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    ABSTRACT: The genetic alterations and aberrant miRNA expression profiles have been identified as important events behind the emergence of cancer. This knowledge triggers the use of miRNA therapeutics as an anticancer strategy. Basically, MicroRNAs (miRNAs) are approximately 22-nucleotide long, endogenous non-protein-coding RNA molecules which function as important regulatory molecules that regulate gene and protein expression through the RNA interference (RNAi) machinery. Transcription of these molecules by RNA polymerases II and III, resulting in the generation of precursor microRNAs that undergo a series of cleavage events, consequently, generate the mature microRNA. The biogenesis pathway is mediated by the two important cleavage events such as nuclear and cytoplasmic. The regulatory functions of microRNAs are accomplished through the RNA-induced silencing complex (RISC), leading to translational repression and hence, regulate the gene expression. The current progress in the development of strategies for miRNA-based anticancer therapies is due to its involvement in cellular, developmental and biological processes including regulation in cancer cell and modulation by various cancer chemoprophylaxis agents. Although miRNA therapeutics have been found to suppress gene expression effectively as compared to anti-sense oligonucleotide strategies, but it is bound with some limitations viz. identification of tissue specific miRNA, biological instability, off-target effects and delivery in the cell system. Up to certain extent, these hurdles have been resolved by chemical modifications using cholesterol conjugation, morpholinos, cationic lipids and cationic nanoparticles. Still more research is needed to understand the mechanism of action for better miRNA therapeutics. The paper discusses the potential miRNA therapeutics and diagnostic applications for cancer prevention, based on recent patents and their analysis.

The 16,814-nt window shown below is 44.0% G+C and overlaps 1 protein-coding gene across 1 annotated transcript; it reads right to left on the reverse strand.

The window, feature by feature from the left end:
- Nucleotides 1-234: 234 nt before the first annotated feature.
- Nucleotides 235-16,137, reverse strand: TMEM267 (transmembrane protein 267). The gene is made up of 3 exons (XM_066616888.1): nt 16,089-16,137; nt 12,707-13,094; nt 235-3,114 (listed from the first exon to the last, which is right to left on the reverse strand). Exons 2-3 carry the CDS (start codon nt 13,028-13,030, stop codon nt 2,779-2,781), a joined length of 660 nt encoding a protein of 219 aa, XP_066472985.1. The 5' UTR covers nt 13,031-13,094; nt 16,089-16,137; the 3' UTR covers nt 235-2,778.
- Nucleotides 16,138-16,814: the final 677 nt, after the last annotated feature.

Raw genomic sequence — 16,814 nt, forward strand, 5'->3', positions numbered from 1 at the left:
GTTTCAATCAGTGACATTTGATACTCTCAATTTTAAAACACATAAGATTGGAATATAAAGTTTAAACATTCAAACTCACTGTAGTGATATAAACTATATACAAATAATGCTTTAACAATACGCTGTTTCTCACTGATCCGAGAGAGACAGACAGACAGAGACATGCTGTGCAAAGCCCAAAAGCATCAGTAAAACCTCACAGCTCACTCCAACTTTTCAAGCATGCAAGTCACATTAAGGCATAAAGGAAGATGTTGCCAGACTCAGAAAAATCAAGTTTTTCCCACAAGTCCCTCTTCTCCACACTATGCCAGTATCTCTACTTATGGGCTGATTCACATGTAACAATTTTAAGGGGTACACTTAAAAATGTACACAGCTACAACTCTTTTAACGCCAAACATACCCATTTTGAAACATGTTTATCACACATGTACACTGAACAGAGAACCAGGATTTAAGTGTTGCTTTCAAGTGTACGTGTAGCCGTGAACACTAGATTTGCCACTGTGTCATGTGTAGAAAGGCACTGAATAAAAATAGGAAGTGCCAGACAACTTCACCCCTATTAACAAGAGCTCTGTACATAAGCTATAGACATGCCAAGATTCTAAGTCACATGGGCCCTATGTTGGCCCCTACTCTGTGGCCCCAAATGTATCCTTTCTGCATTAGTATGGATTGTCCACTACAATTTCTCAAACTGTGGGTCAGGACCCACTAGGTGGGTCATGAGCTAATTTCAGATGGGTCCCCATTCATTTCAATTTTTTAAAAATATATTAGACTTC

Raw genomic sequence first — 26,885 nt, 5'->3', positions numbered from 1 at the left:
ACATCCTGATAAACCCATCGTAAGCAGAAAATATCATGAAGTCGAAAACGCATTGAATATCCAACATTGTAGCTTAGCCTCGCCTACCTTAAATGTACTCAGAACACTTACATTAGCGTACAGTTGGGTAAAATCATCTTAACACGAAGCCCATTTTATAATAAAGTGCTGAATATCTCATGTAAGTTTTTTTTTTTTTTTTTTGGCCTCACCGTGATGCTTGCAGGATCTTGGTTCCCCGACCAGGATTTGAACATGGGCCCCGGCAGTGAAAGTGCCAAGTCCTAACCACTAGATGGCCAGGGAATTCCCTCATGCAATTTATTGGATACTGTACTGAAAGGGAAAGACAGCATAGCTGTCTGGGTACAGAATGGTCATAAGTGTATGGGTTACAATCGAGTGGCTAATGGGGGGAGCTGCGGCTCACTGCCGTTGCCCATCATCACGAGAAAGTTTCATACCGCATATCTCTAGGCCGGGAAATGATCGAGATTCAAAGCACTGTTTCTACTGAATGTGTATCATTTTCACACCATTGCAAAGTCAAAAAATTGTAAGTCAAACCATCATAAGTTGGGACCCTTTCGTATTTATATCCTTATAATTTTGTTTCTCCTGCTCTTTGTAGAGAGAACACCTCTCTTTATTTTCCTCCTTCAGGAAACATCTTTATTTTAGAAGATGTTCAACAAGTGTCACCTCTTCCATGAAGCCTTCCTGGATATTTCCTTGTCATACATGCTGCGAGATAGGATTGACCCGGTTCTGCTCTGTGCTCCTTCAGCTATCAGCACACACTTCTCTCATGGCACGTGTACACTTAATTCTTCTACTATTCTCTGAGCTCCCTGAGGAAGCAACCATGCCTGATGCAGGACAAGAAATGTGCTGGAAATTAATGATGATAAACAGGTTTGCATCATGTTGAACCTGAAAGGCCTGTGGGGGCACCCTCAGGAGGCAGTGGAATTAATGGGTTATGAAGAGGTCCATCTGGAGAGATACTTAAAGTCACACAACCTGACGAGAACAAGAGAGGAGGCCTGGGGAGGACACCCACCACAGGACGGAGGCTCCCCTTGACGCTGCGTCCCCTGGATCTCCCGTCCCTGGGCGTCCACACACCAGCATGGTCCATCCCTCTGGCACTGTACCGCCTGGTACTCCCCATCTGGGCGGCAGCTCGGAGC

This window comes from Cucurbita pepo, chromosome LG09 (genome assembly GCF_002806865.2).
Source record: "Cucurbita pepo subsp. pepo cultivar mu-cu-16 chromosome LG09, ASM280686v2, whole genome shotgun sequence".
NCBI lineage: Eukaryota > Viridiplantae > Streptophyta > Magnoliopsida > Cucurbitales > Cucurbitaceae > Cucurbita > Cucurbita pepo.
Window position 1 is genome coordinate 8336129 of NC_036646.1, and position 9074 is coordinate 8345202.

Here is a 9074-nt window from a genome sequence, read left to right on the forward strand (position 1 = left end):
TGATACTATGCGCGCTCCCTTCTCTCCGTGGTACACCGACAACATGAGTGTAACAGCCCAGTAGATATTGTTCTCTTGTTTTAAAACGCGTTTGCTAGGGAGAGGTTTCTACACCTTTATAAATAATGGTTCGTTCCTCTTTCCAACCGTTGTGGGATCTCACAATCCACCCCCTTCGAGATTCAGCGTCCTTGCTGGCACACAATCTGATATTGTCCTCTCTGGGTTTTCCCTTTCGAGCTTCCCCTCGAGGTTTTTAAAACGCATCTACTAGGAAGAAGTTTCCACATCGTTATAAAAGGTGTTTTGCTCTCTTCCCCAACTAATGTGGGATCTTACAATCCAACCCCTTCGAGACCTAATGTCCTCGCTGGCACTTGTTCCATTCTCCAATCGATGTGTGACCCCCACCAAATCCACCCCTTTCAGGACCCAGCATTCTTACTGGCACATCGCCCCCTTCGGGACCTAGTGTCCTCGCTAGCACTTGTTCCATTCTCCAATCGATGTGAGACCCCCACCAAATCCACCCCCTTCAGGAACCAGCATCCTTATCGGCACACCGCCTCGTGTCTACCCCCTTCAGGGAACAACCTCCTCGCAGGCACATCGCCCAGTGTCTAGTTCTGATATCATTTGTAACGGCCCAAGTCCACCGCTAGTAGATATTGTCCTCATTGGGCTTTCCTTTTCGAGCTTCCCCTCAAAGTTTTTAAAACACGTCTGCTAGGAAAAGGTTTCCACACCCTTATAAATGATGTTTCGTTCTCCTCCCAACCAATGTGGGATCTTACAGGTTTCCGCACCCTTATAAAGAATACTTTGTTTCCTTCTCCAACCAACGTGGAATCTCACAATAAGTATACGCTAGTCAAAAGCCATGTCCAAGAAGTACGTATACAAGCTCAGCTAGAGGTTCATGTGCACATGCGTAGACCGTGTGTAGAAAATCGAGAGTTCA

No preview · Article · Mar 2014 · Recent Patents on Anti-Cancer Drug Discovery
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    • "The miRNAs are small, endogenous non-coding RNAs (20–22 nucleotides) that are now recognized as an important component of epigenetic gene regulation in mammals, which control an array of cellular processes such as differentiation, development, hematopoiesis, cell cycle regulation, and immunity.[9293] Different cancer studies have shown that miRNAs interact with genes in diverse cellular pathways, resulting in differential gene expression profiles of normal and tumor tissues and among tumor types.[8294] "
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    ABSTRACT: Epithelial-mesenchymal transition (EMT) is the key process driving cancer metastasis. Oncogene/self renewal factor BMI-1 has been shown to induce EMT in cancer cells. Recent studies have implied that noncoding microRNAs (miRNAs) act as crucial modulators for EMT. The aims of this study was to determine the roles of BMI-1 in inducing EMT of endometrial cancer (EC) cells and the possible role of miRNA in controlling BMI-1 expression. We evaluated the expression of BMI-1 gene in a panel of EC cell lines, and detected a strong association with invasive capability. Stable silencing of BMI-1 in invasive mesenchymal-type EC cells up-regulated the epithelial marker E-cadherin, down-regulated mesenchymal marker Vimentin, and significantly reduced cell invasion in vitro. Furthermore, we discovered that the expression of BMI-1 was suppressed by miR-194 via direct binding to the BMI-1 3'-untranslated region 3'-UTR). Ectopic expression of miR-194 in EC cells induced a mesenchymal to epithelial transition (MET) by restoring E-cadherin, reducing Vimentin expression, and inhibiting cell invasion in vitro. Moreover, BMI-1 knockdown inhibited in vitro EC cell proliferation and clone growth, correlated with either increased p16 expression or decreased expression of stem cell and chemoresistance markers (SOX-2, KLF4 and MRP-1). These findings demonstrate the novel mechanism for BMI-1 in contributing to EC cell invasion and that repression of BMI-1 by miR-194 could have a therapeutic potential to suppress EC metastasis.